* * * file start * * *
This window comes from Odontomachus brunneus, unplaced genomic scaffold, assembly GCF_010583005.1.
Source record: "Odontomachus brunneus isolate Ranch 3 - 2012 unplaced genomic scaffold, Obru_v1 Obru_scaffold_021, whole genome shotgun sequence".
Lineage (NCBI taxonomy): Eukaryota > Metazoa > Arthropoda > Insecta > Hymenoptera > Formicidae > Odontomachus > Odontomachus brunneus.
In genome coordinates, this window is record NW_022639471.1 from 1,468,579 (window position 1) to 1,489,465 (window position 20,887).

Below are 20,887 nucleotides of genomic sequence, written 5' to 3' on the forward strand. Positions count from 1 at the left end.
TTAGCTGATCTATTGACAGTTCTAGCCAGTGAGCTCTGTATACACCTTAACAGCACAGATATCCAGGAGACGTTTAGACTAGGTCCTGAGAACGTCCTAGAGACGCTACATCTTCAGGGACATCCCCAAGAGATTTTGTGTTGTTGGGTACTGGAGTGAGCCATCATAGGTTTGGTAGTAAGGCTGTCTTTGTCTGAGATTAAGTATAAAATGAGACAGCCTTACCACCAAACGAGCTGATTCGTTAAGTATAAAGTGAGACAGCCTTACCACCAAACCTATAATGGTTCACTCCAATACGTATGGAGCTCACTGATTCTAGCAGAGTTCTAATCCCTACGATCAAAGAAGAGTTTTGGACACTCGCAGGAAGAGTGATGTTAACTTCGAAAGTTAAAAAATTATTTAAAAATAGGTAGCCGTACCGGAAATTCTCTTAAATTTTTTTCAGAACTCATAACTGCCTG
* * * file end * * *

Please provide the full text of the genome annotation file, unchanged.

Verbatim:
This window comes from Odontomachus brunneus, unplaced genomic scaffold, assembly GCF_010583005.1.
Source record: "Odontomachus brunneus isolate Ranch 3 - 2012 unplaced genomic scaffold, Obru_v1 Obru_scaffold_021, whole genome shotgun sequence".
Lineage (NCBI taxonomy): Eukaryota > Metazoa > Arthropoda > Insecta > Hymenoptera > Formicidae > Odontomachus > Odontomachus brunneus.
In genome coordinates, this window is record NW_022639471.1 from 1,468,579 (window position 1) to 1,489,465 (window position 20,887).

Below are 20,887 nucleotides of genomic sequence, written 5' to 3' on the forward strand. Positions count from 1 at the left end.
TTAGCTGATCTATTGACAGTTCTAGCCAGTGAGCTCTGTATACACCTTAACAGCACAGATATCCAGGAGACGTTTAGACTAGGTCCTGAGAACGTCCTAGAGACGCTACATCTTCAGGGACATCCCCAAGAGATTTTGTGTTGTTGGGTACTGGAGTGAGCCATCATAGGTTTGGTAGTAAGGCTGTCTTTGTCTGAGATTAAGTATAAAATGAGACAGCCTTACCACCAAACGAGCTGATTCGTTAAGTATAAAGTGAGACAGCCTTACCACCAAACCTATAATGGTTCACTCCAATACGTATGGAGCTCACTGATTCTAGCAGAGTTCTAATCCCTACGATCAAAGAAGAGTTTTGGACACTCGCAGGAAGAGTGATGTTAACTTCGAAAGTTAAAAAATTATTTAAAAATAGGTAGCCGTACCGGAAATTCTCTTAAATTTTTTTCAGAACTCATAACTGCCTG